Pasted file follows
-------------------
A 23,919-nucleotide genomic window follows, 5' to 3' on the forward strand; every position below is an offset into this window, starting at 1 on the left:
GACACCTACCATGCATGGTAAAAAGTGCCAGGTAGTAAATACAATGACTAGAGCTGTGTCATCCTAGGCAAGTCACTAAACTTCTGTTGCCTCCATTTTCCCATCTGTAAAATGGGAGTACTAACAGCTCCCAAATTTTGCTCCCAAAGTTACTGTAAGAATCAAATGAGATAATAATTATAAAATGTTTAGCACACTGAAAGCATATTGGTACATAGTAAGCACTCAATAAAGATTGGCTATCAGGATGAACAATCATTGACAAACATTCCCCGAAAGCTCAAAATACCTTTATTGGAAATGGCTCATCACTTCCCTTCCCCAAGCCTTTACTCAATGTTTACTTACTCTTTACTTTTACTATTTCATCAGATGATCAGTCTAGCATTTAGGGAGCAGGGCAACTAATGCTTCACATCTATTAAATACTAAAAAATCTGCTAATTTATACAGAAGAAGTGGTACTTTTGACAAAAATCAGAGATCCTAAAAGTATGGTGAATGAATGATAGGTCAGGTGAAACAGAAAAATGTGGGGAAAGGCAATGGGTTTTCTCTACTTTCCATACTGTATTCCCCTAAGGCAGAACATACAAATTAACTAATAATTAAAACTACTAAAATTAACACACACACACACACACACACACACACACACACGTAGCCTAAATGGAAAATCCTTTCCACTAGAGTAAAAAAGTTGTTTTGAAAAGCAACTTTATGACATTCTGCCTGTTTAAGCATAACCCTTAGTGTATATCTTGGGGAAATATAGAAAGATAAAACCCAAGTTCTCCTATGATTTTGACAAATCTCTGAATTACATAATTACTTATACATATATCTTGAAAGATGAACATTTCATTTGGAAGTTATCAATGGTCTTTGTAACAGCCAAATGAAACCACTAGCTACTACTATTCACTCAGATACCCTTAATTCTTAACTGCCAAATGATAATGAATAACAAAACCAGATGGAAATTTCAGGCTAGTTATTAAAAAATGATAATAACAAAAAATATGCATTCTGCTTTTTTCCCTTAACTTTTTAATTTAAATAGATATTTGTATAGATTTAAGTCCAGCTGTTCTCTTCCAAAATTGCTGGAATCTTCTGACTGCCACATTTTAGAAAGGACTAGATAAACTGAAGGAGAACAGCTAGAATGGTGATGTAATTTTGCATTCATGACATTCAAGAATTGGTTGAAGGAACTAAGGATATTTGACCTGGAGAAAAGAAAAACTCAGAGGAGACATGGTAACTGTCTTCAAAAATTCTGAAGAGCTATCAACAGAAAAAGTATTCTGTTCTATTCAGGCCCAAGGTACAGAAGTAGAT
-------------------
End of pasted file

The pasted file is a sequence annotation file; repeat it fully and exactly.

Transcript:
A 23,919-nucleotide genomic window follows, 5' to 3' on the forward strand; every position below is an offset into this window, starting at 1 on the left:
GACACCTACCATGCATGGTAAAAAGTGCCAGGTAGTAAATACAATGACTAGAGCTGTGTCATCCTAGGCAAGTCACTAAACTTCTGTTGCCTCCATTTTCCCATCTGTAAAATGGGAGTACTAACAGCTCCCAAATTTTGCTCCCAAAGTTACTGTAAGAATCAAATGAGATAATAATTATAAAATGTTTAGCACACTGAAAGCATATTGGTACATAGTAAGCACTCAATAAAGATTGGCTATCAGGATGAACAATCATTGACAAACATTCCCCGAAAGCTCAAAATACCTTTATTGGAAATGGCTCATCACTTCCCTTCCCCAAGCCTTTACTCAATGTTTACTTACTCTTTACTTTTACTATTTCATCAGATGATCAGTCTAGCATTTAGGGAGCAGGGCAACTAATGCTTCACATCTATTAAATACTAAAAAATCTGCTAATTTATACAGAAGAAGTGGTACTTTTGACAAAAATCAGAGATCCTAAAAGTATGGTGAATGAATGATAGGTCAGGTGAAACAGAAAAATGTGGGGAAAGGCAATGGGTTTTCTCTACTTTCCATACTGTATTCCCCTAAGGCAGAACATACAAATTAACTAATAATTAAAACTACTAAAATTAACACACACACACACACACACACACACACACACACGTAGCCTAAATGGAAAATCCTTTCCACTAGAGTAAAAAAGTTGTTTTGAAAAGCAACTTTATGACATTCTGCCTGTTTAAGCATAACCCTTAGTGTATATCTTGGGGAAATATAGAAAGATAAAACCCAAGTTCTCCTATGATTTTGACAAATCTCTGAATTACATAATTACTTATACATATATCTTGAAAGATGAACATTTCATTTGGAAGTTATCAATGGTCTTTGTAACAGCCAAATGAAACCACTAGCTACTACTATTCACTCAGATACCCTTAATTCTTAACTGCCAAATGATAATGAATAACAAAACCAGATGGAAATTTCAGGCTAGTTATTAAAAAATGATAATAACAAAAAATATGCATTCTGCTTTTTTCCCTTAACTTTTTAATTTAAATAGATATTTGTATAGATTTAAGTCCAGCTGTTCTCTTCCAAAATTGCTGGAATCTTCTGACTGCCACATTTTAGAAAGGACTAGATAAACTGAAGGAGAACAGCTAGAATGGTGATGTAATTTTGCATTCATGACATTCAAGAATTGGTTGAAGGAACTAAGGATATTTGACCTGGAGAAAAGAAAAACTCAGAGGAGACATGGTAACTGTCTTCAAAAATTCTGAAGAGCTATCAACAGAAAAAGTATTCTGTTCTATTCAGGCCCAAGGTACAGAAGTAGAT